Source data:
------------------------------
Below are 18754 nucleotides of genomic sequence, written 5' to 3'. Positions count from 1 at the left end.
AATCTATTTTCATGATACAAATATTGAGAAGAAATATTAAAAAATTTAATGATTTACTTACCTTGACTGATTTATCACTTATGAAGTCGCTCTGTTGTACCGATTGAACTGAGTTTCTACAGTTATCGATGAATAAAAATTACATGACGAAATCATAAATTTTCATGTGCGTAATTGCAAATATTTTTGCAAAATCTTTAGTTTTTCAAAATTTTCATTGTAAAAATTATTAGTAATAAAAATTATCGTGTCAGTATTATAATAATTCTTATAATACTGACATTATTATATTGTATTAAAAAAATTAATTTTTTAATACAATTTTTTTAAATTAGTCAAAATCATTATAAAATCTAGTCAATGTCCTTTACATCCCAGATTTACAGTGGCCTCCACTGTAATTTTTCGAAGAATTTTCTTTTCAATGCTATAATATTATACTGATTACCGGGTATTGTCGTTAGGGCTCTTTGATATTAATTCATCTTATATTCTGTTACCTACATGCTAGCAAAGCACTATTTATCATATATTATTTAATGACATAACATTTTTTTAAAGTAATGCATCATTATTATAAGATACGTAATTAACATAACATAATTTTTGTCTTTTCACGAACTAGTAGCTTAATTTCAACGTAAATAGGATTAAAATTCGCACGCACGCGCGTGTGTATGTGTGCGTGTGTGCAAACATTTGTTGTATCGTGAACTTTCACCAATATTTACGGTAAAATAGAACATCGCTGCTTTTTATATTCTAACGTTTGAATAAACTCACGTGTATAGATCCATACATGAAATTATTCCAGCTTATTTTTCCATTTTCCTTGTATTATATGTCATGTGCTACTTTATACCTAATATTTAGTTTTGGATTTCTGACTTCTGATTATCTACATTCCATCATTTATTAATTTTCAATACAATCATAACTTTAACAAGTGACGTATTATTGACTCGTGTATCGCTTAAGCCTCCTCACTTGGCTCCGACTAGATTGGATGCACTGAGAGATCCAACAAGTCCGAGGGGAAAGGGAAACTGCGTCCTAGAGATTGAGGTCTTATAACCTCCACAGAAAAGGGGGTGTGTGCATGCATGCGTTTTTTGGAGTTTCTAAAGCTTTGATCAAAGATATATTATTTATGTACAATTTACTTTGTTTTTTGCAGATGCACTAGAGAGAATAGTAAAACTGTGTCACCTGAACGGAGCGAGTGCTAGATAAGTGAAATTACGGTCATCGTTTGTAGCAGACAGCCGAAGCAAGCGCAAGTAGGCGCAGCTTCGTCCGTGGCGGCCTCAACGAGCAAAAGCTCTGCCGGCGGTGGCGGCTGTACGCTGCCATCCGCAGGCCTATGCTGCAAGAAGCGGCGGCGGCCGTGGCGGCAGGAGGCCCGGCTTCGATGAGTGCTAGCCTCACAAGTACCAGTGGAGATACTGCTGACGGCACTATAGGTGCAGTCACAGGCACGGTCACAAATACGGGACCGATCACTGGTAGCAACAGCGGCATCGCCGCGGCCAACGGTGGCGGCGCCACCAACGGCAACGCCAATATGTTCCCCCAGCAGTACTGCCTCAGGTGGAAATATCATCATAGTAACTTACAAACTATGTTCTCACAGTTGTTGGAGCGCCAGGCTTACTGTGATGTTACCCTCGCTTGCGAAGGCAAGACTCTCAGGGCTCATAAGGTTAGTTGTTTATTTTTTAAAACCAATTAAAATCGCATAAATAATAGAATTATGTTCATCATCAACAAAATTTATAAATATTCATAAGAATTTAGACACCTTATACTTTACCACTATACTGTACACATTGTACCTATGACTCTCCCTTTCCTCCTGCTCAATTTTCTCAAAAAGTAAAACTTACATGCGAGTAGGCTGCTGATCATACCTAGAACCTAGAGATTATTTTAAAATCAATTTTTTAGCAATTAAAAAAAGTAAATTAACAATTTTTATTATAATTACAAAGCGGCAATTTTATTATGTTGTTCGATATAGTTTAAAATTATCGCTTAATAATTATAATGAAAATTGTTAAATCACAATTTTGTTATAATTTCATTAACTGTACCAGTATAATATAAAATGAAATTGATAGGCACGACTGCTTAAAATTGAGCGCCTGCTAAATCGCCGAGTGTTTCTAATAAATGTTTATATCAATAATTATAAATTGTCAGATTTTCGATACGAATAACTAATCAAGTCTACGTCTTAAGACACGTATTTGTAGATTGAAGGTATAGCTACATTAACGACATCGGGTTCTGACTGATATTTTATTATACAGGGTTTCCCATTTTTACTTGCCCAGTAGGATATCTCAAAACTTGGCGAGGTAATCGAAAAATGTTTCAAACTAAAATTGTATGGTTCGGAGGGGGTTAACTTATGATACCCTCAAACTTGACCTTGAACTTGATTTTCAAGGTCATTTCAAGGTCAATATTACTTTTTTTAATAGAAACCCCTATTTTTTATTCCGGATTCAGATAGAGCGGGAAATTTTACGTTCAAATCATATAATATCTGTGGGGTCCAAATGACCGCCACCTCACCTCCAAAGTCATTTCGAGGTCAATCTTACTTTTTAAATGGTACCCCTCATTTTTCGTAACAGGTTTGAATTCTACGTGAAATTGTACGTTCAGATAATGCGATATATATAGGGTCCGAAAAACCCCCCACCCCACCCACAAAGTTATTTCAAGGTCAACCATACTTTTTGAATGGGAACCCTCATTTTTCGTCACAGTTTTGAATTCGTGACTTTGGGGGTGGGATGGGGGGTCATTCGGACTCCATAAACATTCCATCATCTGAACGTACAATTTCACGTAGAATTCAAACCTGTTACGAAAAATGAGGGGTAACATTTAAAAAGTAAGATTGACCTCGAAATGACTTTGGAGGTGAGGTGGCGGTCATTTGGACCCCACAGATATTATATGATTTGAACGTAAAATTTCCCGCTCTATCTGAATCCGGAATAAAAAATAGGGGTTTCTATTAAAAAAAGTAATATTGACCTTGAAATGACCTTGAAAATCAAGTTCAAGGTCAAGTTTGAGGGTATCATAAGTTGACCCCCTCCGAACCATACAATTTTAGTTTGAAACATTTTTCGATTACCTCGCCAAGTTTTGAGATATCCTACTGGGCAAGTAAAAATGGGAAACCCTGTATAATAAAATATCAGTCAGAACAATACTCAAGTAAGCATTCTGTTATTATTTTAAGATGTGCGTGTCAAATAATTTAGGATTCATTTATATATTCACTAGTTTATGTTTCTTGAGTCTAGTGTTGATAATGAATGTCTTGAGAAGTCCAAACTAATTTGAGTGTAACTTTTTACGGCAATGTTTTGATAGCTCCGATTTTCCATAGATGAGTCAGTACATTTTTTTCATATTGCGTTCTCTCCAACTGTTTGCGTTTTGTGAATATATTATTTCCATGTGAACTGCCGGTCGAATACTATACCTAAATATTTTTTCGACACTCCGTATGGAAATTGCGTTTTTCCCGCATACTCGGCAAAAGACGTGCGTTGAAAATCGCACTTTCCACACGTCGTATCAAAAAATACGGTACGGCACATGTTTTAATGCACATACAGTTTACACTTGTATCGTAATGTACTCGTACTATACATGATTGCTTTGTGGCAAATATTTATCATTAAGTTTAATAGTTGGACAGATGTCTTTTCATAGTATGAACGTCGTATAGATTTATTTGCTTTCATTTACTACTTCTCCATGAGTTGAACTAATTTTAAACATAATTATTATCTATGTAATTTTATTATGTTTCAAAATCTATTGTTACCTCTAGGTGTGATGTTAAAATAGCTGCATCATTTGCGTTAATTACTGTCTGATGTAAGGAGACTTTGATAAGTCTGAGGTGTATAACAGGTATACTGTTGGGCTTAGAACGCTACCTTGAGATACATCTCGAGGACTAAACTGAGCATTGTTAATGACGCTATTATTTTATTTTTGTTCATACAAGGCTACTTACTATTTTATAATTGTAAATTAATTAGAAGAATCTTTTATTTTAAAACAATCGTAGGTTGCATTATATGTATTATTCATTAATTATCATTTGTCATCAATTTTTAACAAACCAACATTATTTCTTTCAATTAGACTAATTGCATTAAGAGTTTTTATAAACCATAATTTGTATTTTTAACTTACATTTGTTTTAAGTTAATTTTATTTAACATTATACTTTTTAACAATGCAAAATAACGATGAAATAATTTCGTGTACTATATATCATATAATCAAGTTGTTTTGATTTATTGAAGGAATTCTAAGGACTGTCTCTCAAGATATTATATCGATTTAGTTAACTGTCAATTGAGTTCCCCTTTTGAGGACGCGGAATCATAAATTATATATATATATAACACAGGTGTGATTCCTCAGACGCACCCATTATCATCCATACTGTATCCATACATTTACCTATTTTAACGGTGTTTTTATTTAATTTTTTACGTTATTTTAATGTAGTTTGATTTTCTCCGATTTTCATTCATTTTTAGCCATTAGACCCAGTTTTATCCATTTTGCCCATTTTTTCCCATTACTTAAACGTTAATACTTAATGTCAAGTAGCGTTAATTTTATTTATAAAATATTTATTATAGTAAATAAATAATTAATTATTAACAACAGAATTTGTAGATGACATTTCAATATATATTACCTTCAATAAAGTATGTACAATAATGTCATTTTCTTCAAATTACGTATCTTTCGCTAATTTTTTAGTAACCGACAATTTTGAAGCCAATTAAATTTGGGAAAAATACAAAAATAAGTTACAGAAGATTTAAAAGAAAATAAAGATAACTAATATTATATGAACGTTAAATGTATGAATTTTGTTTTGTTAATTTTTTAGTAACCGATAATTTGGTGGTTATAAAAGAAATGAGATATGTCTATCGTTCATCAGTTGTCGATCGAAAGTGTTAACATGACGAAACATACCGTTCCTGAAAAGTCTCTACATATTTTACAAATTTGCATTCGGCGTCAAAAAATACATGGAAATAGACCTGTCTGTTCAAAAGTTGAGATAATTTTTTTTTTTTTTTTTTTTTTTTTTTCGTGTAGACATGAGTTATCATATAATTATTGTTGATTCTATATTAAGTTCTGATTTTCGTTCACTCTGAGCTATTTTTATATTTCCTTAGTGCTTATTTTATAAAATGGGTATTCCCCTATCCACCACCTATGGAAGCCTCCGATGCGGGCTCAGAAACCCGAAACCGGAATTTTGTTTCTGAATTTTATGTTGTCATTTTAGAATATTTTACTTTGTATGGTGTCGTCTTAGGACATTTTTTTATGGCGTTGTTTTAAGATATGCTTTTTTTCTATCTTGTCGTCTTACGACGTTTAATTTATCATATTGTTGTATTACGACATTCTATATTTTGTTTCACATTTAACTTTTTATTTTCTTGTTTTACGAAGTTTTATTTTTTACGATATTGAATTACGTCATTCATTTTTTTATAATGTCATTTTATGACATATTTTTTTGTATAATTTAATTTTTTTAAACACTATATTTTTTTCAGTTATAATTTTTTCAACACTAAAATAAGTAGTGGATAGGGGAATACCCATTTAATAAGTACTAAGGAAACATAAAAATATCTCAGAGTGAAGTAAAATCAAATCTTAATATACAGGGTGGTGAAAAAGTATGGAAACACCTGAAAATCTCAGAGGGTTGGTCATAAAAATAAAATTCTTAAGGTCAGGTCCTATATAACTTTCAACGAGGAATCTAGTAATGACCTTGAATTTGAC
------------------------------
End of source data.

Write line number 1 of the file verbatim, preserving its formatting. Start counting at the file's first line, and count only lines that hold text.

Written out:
Below are 18754 nucleotides of genomic sequence, written 5' to 3'. Positions count from 1 at the left end.